A lot of times, I see myself whining and complaining about what I don't have and what I could never have. I did not come from a rich family and I do admit that there are moments when I would look at others enviously, wondering why they have things I don't. During the worst time, I even blamed my parents for not working hard enough to give me the most comfortable life they should provide me and my brother with. It was beyond stupid, I know, and I regretted that.
But I regretted that even more when I watched the Road for Hope documentary of KBS World featuring Jung Yunho. The program showed clips of the pitiful situation of the children in Ghana, Africa. Lives of the kids there were featured and I would be lying if I say their stories didn't touch my heart.
The picture above shows Mamichi, a 7-year old girl who suffers from Buruli ulcer, a disease that affects the skin and bones. I was mostly moved by the scene when Mamichi told Yunho that the worst part of the treatment is during the changing of the bandages; and just then, the nurse came to change hers. Yunho was beside her and I can say that I think I felt how he did seeing the little girl suffering, without screaming. He just held her hand tightly, hoping that he could give even the slightest bit of comfort.
The whole time, I wished I was there to hold her hand too.
I wasn't supposed to be a part of this. I thought I would just be on the side supporting Luwi and Kuya Marvin as they take part in this ambitious (in a good way) activity. But everything dissolved when I received a message from A.D. Acebedo, the head of the organizing team, to design the official poster of the event. I did, and everything began.
To my surprise, Kuya Marvin announced my being the 'official photographer' of the event. Well, I promised to be there for the opening but I never really thought of having that title since we never talked about it. But as I came to realize, God really must have acted out His plans that I ended up taking the responsibility. It wasn't that difficult anyway since photography is really my passion, but it felt an honor nonetheless.
To be a part of something this big is like a manifestation of the huge blessings God is constantly bestowing upon me. In the three days I spent with the group, I felt like I wasn't even worthy - especially that I don't own an image; but that was thrown aside when I look back to the recent past and realize that if I'm not worthy, would I have earned the trust this people gave me?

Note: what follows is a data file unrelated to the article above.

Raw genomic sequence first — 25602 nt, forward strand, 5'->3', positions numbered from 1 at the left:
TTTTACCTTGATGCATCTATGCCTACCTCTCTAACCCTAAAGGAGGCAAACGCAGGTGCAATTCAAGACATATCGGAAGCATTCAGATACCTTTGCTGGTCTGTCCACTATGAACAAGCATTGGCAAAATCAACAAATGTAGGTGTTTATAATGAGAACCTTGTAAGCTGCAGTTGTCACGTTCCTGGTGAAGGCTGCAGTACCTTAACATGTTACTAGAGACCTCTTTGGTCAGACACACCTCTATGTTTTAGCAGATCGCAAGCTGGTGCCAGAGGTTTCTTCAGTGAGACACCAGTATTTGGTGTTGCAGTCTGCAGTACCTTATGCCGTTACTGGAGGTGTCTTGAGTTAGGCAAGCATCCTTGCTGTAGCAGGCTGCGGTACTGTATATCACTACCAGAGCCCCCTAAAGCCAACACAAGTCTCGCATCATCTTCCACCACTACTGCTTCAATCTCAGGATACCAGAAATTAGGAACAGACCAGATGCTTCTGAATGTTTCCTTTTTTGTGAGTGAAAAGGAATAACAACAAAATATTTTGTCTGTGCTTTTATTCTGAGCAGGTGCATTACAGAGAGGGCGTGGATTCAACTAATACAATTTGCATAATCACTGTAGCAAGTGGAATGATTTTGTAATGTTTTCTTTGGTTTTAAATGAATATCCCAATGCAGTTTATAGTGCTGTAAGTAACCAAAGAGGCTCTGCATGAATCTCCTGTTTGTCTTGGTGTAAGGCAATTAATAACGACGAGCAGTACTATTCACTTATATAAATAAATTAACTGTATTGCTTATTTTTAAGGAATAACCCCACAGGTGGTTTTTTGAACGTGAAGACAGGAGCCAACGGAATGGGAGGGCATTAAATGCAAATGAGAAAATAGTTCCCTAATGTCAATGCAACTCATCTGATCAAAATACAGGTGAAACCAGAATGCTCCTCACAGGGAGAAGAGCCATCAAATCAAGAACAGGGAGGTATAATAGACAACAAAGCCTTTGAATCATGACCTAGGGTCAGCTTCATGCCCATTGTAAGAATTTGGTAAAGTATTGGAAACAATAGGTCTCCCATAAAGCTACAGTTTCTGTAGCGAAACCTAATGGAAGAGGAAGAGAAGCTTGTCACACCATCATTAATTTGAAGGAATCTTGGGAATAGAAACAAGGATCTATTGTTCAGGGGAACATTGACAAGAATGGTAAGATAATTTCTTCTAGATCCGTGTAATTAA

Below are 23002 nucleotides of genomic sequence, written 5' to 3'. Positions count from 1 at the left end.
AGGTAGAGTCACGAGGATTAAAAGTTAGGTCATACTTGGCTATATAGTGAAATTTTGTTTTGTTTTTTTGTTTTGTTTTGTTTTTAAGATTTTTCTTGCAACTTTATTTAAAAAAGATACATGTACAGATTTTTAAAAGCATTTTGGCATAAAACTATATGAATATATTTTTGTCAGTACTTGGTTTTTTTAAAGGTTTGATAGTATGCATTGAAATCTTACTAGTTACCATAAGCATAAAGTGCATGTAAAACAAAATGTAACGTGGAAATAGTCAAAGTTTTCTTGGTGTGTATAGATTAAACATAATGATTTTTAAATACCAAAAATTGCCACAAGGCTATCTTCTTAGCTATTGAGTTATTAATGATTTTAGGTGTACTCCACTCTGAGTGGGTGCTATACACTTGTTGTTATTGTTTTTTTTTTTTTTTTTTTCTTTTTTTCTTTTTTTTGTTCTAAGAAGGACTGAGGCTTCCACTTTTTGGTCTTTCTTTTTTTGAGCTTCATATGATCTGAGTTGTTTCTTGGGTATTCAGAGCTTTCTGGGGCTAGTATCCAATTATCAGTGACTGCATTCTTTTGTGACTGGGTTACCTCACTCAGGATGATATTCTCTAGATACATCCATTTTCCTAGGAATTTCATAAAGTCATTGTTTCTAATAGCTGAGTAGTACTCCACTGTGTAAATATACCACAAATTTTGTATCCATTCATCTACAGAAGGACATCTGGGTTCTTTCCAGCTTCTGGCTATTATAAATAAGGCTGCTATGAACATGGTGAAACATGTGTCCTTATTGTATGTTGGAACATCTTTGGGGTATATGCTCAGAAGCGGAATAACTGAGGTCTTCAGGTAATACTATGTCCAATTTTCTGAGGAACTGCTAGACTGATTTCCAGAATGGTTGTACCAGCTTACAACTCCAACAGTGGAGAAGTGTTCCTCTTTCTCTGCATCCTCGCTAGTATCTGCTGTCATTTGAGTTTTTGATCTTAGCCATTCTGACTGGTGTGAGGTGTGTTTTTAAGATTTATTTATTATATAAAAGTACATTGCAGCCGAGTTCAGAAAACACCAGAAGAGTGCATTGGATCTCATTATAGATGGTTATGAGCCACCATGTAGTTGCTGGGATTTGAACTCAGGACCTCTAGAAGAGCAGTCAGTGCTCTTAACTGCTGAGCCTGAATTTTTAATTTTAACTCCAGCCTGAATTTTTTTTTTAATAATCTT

It's beyond amazing how God worked His magic again on me. Prior to this stint, I was doubting my abilities. I was feeling so lethargic, tired and burnt out. I wanted something new that would take me off the usual things in my life. And this happened and I am really beyond grateful.
I don't know if it's okay to partake on it, but when it was concluded that the exhibit was a success, I felt so proud of myself and the group. Frankly speaking, it is not easy to find people who knows what they're doing and what they're doing these kinds of things for. I mean, not everyone knows what these images are for exactly, right? But these people do; and I'm glad that I learned a lot from them. Fr. Ron said before that it is already a good thing when there's even one person whose faith was strengthened through this activity, and looking at my own self now, I think a good thing just indeed happened.
A while ago, I was talking to my friend when she told me that my mom was rather amused at how I was the past few days. Normally, she would go crazy over the fact that I am always in a rush, that I'm always leaving the house and I always go home late, and that I seldom get to help in the house chores. But as we were preparing for this exhibit, Mama told my friend that it's amazing how I seem to enjoy it despite the sleepless nights and endless panic. That's when I knew that Mama is beginning to understand my way of service. That's a blessing.
And I have this event to thank. :)